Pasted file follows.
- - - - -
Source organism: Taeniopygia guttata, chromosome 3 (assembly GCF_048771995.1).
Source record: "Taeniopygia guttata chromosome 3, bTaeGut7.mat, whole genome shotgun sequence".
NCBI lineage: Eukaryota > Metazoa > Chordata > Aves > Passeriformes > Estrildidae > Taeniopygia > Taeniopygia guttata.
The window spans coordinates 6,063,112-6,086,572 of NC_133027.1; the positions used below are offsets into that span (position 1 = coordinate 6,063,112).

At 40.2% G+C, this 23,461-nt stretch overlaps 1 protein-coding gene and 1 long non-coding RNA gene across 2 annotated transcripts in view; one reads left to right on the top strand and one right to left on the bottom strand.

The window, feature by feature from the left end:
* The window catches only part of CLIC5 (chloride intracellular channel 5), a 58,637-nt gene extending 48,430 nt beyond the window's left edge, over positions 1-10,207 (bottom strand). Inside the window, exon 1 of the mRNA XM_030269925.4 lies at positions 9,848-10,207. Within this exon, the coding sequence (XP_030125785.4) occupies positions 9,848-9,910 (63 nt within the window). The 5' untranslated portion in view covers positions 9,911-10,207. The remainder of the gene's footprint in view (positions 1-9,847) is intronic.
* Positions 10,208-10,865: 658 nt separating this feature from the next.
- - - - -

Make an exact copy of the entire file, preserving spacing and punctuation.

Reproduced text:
Source organism: Taeniopygia guttata, chromosome 3 (assembly GCF_048771995.1).
Source record: "Taeniopygia guttata chromosome 3, bTaeGut7.mat, whole genome shotgun sequence".
NCBI lineage: Eukaryota > Metazoa > Chordata > Aves > Passeriformes > Estrildidae > Taeniopygia > Taeniopygia guttata.
The window spans coordinates 6,063,112-6,086,572 of NC_133027.1; the positions used below are offsets into that span (position 1 = coordinate 6,063,112).

At 40.2% G+C, this 23,461-nt stretch overlaps 1 protein-coding gene and 1 long non-coding RNA gene across 2 annotated transcripts in view; one reads left to right on the top strand and one right to left on the bottom strand.

The window, feature by feature from the left end:
* The window catches only part of CLIC5 (chloride intracellular channel 5), a 58,637-nt gene extending 48,430 nt beyond the window's left edge, over positions 1-10,207 (bottom strand). Inside the window, exon 1 of the mRNA XM_030269925.4 lies at positions 9,848-10,207. Within this exon, the coding sequence (XP_030125785.4) occupies positions 9,848-9,910 (63 nt within the window). The 5' untranslated portion in view covers positions 9,911-10,207. The remainder of the gene's footprint in view (positions 1-9,847) is intronic.
* Positions 10,208-10,865: 658 nt separating this feature from the next.